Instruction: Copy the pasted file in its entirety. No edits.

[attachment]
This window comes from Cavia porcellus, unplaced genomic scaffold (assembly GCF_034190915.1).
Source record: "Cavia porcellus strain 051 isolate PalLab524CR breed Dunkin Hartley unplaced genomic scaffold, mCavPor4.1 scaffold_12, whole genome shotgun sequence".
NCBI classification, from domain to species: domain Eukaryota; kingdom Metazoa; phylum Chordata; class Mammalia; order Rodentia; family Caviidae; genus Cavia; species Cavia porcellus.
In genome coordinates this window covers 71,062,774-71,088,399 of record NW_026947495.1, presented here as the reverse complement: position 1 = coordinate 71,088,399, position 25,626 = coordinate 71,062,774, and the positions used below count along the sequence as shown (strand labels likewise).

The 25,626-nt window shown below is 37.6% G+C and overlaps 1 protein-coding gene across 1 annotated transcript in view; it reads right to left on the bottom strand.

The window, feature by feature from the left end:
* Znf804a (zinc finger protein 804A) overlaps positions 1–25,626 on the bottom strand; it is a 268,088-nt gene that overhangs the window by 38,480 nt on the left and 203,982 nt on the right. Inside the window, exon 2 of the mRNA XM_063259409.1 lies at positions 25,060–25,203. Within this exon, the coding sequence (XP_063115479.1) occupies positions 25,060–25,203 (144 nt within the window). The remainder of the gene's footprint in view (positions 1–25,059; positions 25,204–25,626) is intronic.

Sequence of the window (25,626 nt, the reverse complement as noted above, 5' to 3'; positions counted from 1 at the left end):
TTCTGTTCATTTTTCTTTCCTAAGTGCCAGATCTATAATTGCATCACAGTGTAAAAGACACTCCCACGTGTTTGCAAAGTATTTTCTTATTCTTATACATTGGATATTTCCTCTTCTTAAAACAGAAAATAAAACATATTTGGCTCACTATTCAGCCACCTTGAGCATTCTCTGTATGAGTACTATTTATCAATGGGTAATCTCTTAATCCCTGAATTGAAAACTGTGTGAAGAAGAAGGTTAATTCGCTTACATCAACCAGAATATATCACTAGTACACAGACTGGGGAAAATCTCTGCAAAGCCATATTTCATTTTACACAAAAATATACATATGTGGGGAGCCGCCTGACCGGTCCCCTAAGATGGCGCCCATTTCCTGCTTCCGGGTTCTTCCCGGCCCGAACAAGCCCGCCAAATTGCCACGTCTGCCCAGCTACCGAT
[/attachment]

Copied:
This window comes from Cavia porcellus, unplaced genomic scaffold (assembly GCF_034190915.1).
Source record: "Cavia porcellus strain 051 isolate PalLab524CR breed Dunkin Hartley unplaced genomic scaffold, mCavPor4.1 scaffold_12, whole genome shotgun sequence".
NCBI classification, from domain to species: domain Eukaryota; kingdom Metazoa; phylum Chordata; class Mammalia; order Rodentia; family Caviidae; genus Cavia; species Cavia porcellus.
In genome coordinates this window covers 71,062,774-71,088,399 of record NW_026947495.1, presented here as the reverse complement: position 1 = coordinate 71,088,399, position 25,626 = coordinate 71,062,774, and the positions used below count along the sequence as shown (strand labels likewise).

The 25,626-nt window shown below is 37.6% G+C and overlaps 1 protein-coding gene across 1 annotated transcript in view; it reads right to left on the bottom strand.

The window, feature by feature from the left end:
* Znf804a (zinc finger protein 804A) overlaps positions 1–25,626 on the bottom strand; it is a 268,088-nt gene that overhangs the window by 38,480 nt on the left and 203,982 nt on the right. Inside the window, exon 2 of the mRNA XM_063259409.1 lies at positions 25,060–25,203. Within this exon, the coding sequence (XP_063115479.1) occupies positions 25,060–25,203 (144 nt within the window). The remainder of the gene's footprint in view (positions 1–25,059; positions 25,204–25,626) is intronic.

Sequence of the window (25,626 nt, the reverse complement as noted above, 5' to 3'; positions counted from 1 at the left end):
TTCTGTTCATTTTTCTTTCCTAAGTGCCAGATCTATAATTGCATCACAGTGTAAAAGACACTCCCACGTGTTTGCAAAGTATTTTCTTATTCTTATACATTGGATATTTCCTCTTCTTAAAACAGAAAATAAAACATATTTGGCTCACTATTCAGCCACCTTGAGCATTCTCTGTATGAGTACTATTTATCAATGGGTAATCTCTTAATCCCTGAATTGAAAACTGTGTGAAGAAGAAGGTTAATTCGCTTACATCAACCAGAATATATCACTAGTACACAGACTGGGGAAAATCTCTGCAAAGCCATATTTCATTTTACACAAAAATATACATATGTGGGGAGCCGCCTGACCGGTCCCCTAAGATGGCGCCCATTTCCTGCTTCCGGGTTCTTCCCGGCCCGAACAAGCCCGCCAAATTGCCACGTCTGCCCAGCTACCGAT